August 13, 2020

Running Gatsby.js Sites with Craft CMS

If you're interested in a more general post about the value of a simpler tech stack, check out "Keep your stack short".

We recently developed and launched a couple Gatsby.js websites at TrendyMinds that are sourced by Craft CMS as the back-end. Because this is a relatively new way to build websites I wanted to discuss some technical learnings from this pairing.

I won't get into the general "pros" of Gatsby.js. There are much better articles explaining why you might utilize a static site generator and the benefits they yield.

Instead, I'll be focusing more on what it was like using Craft CMS and Gatsby.js together.

Front-end unification

One of the best, most immediate advantages of Gatsby.js is the opinionated front-end and first-class support for React components.

When developing a Craft CMS website your templating is done server-side using Twig and it's common to "sprinkle in" JavaScript. For instance, adding a React component might be handled by creating an HTML entrypoint:

<div data-modal></div>

Then inject your React component:

import { render } from "react-dom";

  <Modal />,

And, while this does allow you to utilize React within your Craft CMS templates, it lacks interoperability and you effectively "hand off" templating responsibilities between two parties.

Instead, Gatsby.js provides the ability to unite the front-end under React:

import Modal from "./components/Modal";

export default function About() {
  return (
      <h1>The About Page</h1>
      <Modal />

Larger debugging surface

Gatsby.js has an immediate effect on site speed and gives developers the benefit of using React everywhere and GraphQL queries. However, the additions of these layers increases where you might run into bugs.

If you're using Craft for your back-end and front-end the scope of problems is much smaller. It's limited to a reduced stack.

Consider the following architecture.

A standard Craft CMS stack

Craft Data

A Gatsby.js site sourced by Craft
Craft Data
Gatsby GraphQL

Our standard Craft CMS stack—while modest and lacking the benefits of separating your back-end and front-end—is simple.

The shorter stack allows for the scope of bugs to also remain shallow.

However, in our Gatsby.js and Craft CMS stack we've expanded the surface area where bugs may lurk.

On scaling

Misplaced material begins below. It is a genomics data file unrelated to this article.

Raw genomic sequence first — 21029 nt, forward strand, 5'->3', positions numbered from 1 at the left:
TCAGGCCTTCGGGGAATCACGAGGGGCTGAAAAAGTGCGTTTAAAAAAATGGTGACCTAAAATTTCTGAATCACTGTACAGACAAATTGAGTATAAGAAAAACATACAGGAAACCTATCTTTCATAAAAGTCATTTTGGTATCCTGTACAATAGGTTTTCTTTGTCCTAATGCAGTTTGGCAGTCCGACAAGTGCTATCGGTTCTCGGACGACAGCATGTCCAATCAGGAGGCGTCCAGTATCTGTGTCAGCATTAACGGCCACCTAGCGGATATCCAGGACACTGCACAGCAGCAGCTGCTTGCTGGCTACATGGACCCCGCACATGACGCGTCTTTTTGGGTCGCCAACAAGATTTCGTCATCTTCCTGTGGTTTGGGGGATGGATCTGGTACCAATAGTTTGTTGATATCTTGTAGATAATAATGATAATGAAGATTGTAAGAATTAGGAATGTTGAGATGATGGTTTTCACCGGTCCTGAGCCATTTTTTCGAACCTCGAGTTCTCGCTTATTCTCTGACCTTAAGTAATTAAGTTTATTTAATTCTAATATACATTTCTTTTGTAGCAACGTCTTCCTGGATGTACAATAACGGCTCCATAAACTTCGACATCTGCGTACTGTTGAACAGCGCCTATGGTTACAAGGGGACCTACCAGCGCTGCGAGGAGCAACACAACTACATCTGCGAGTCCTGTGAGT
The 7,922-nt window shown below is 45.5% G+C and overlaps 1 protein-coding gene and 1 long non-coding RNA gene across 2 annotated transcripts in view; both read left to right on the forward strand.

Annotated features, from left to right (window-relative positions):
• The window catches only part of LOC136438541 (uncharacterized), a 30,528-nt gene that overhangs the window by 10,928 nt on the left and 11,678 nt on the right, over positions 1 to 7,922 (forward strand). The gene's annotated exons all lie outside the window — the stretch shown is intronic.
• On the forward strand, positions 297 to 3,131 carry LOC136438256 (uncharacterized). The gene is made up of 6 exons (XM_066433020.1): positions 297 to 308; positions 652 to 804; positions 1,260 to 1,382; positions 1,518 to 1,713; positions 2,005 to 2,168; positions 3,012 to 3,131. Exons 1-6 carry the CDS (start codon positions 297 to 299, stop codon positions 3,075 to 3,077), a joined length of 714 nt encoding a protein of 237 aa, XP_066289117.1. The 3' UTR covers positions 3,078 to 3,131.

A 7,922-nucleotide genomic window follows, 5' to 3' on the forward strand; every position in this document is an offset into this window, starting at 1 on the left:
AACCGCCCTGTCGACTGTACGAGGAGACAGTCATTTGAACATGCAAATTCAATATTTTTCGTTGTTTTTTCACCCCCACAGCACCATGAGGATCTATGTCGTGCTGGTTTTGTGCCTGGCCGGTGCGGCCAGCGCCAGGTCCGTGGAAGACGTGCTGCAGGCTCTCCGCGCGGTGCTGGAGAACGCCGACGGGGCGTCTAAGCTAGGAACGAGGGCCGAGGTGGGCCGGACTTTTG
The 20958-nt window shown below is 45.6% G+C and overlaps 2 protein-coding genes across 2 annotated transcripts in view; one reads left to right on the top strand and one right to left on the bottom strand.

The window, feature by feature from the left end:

It's worth noting that there can be a benefit in this level of separation.

You might find separating the front-end and the back-end is better because you now have the ability to scale the environments separately and prevent back-end outages from affecting your front-end.

This gives you more flexibility than the shorter, less sophisticated stack. But you'll need to calculate the cost of taking the bad as well as the good.


Maybe you're considering Gatsby.js because you primarily want performance and better interoperability between templates and reactive JavaScript.

If that's you, I might recommend a combination of:

  • Blitz: The wonderful full-page static caching plugin by Ben Croker that everyone should be using
  • Alpine.js: A fantastic, build tool-less, reactive, ~8kB 😱 library that let's you handle reactive UI in your Twig templates
  • Sprig: A Livewire-inspired plugin to create complex views using AJAX and Twig templates (also by Ben Croker; what can't this guy do?)

I think the three of these tools are well-built, designed for performance, and have fantastic interoperability with the server-side rendered templates that Craft CMS provides natively.

This helps eliminate the overhead of solving Gatsby.js problems like Live Preview, incremental builds, running server-side code without reaching for serverless functions (further increasing your stack). And it grants your server-rendered site the performance and (some of the) templating benefits of Gatsby.js.

Closing thoughts

None of this is to dissuade you from using Gatsby.js and Craft CMS together.

In fact, you might be on the brink of a project that is perfectly suited for this setup and the separation of the front-end and the back-end is icing on the cake.

However, it's worth considering if this—along with all programming choices—strikes the right balance of cost and complexity.